CEO and cofounder Henry Yaeger commented, “We started Constance because we want to apply business solutions to a huge and growing societal challenge. Demographic shifts and longer distances are leaving families unprepared for the demands of supporting their loved ones as they age. Our service allows seniors to continue to live independently, while giving their families the comfort of knowing they are always being looked after.”
– news release
Constance is a service of Integrated Platform Services LLC, a company based in Lancaster, Pennsylvania. Constance helps seniors maintain independence by facilitating communication between seniors, their family members, and others. The high-touch service is supported by a cloud-based, HIPAA-compliant platform that enables the Constance team to efficiently provide services, while native mobile apps keep family members informed. Constance is a Pennsylvania Link to Aging and Disability Resources partner entity.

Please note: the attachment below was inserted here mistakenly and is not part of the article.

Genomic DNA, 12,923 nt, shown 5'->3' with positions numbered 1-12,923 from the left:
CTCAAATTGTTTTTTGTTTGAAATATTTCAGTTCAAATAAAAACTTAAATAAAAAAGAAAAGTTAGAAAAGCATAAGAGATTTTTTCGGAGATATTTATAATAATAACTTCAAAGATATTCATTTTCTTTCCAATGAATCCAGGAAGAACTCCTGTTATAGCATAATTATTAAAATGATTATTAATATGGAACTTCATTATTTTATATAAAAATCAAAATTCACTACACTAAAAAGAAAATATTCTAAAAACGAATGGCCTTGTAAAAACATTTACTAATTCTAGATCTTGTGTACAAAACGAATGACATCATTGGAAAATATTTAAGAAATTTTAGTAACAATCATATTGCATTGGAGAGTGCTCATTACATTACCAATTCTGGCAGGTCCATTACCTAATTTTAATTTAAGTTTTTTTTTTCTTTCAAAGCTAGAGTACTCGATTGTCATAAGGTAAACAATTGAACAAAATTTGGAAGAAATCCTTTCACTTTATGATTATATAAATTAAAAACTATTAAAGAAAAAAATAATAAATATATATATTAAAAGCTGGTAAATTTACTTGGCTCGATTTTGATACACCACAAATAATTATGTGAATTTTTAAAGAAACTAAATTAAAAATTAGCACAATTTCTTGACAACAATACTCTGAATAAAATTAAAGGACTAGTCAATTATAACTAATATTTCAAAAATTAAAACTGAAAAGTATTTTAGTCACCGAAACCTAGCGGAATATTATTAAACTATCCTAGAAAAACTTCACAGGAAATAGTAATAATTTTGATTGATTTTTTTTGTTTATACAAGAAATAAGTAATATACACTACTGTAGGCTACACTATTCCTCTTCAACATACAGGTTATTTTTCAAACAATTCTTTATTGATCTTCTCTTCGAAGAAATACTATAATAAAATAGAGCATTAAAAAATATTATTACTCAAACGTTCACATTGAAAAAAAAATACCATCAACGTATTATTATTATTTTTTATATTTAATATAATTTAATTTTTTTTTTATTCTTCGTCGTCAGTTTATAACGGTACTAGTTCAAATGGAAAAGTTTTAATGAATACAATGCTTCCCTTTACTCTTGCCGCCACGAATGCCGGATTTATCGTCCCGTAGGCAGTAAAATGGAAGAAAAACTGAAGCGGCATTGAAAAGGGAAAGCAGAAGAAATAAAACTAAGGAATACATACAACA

Exciting things are happening in Lebanon County; one of them is the establishment of a Veterans Court that began in January, 2019.
“With a goal of rehabilitating veterans and reducing the prison population to below 500, John Shott, The Honorable Judge John Tylwalk, and Director of Probation Sally Barry presented a $20,000 Veteran’s Court for start-up costs.
“To help make the Court sustainable, a $500 Administration fee will be paid by participants. Participants may receive House Arrest and avoid jail time. Incentives in the form of gift cards are one reward for successfully completing the program. Volunteer veterans are sought as mentors to help fellow veterans through the process. Training is provided. Judge Tylwalk will meet with each veteran.
“This 24-month proactive program is one more tool in the toolbox along with DUI Treatment Court, the Renaissance Crossroads Program, Day Reporting Center, and pretrial diversion components of the IP plan already in place. Participants will perform community service projects. Sanctions include writing essays, loss of privileges, demotion to a lower phase, additional fines, curfew restrictions, incarceration, and removal from the program. The presence of the VA Medical Center provides an extra layer of support that many other counties do not have. Starting with 10 participants, there is room to grow the program to 50 participants. A 90% completion/graduation rate is anticipated.” – Click on the above graphic to watch a December 2018 video explaining the Veterans Court process.